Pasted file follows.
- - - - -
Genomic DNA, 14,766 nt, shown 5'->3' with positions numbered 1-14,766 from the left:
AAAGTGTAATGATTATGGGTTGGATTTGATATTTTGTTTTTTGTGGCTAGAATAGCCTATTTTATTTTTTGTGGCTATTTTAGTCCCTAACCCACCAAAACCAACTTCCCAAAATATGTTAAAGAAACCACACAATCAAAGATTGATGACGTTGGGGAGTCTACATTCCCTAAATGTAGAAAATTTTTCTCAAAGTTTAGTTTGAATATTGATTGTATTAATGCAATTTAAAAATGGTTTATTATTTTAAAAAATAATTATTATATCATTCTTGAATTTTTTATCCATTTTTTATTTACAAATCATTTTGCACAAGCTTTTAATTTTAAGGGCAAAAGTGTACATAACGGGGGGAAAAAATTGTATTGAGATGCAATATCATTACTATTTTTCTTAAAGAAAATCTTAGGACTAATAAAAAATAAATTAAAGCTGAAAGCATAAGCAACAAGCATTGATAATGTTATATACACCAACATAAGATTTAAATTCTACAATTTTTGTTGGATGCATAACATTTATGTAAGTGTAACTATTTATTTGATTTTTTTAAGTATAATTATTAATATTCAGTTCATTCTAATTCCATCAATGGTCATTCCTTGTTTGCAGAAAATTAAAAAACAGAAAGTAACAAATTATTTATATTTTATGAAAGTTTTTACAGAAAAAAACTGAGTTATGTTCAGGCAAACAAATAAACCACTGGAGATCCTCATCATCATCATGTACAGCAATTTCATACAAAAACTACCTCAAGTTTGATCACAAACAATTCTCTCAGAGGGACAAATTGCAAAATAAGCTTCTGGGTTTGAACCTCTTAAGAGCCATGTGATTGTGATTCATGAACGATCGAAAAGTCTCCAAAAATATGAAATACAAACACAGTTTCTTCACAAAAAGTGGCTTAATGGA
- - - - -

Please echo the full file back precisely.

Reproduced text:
Genomic DNA, 14,766 nt, shown 5'->3' with positions numbered 1-14,766 from the left:
AAAGTGTAATGATTATGGGTTGGATTTGATATTTTGTTTTTTGTGGCTAGAATAGCCTATTTTATTTTTTGTGGCTATTTTAGTCCCTAACCCACCAAAACCAACTTCCCAAAATATGTTAAAGAAACCACACAATCAAAGATTGATGACGTTGGGGAGTCTACATTCCCTAAATGTAGAAAATTTTTCTCAAAGTTTAGTTTGAATATTGATTGTATTAATGCAATTTAAAAATGGTTTATTATTTTAAAAAATAATTATTATATCATTCTTGAATTTTTTATCCATTTTTTATTTACAAATCATTTTGCACAAGCTTTTAATTTTAAGGGCAAAAGTGTACATAACGGGGGGAAAAAATTGTATTGAGATGCAATATCATTACTATTTTTCTTAAAGAAAATCTTAGGACTAATAAAAAATAAATTAAAGCTGAAAGCATAAGCAACAAGCATTGATAATGTTATATACACCAACATAAGATTTAAATTCTACAATTTTTGTTGGATGCATAACATTTATGTAAGTGTAACTATTTATTTGATTTTTTTAAGTATAATTATTAATATTCAGTTCATTCTAATTCCATCAATGGTCATTCCTTGTTTGCAGAAAATTAAAAAACAGAAAGTAACAAATTATTTATATTTTATGAAAGTTTTTACAGAAAAAAACTGAGTTATGTTCAGGCAAACAAATAAACCACTGGAGATCCTCATCATCATCATGTACAGCAATTTCATACAAAAACTACCTCAAGTTTGATCACAAACAATTCTCTCAGAGGGACAAATTGCAAAATAAGCTTCTGGGTTTGAACCTCTTAAGAGCCATGTGATTGTGATTCATGAACGATCGAAAAGTCTCCAAAAATATGAAATACAAACACAGTTTCTTCACAAAAAGTGGCTTAATGGA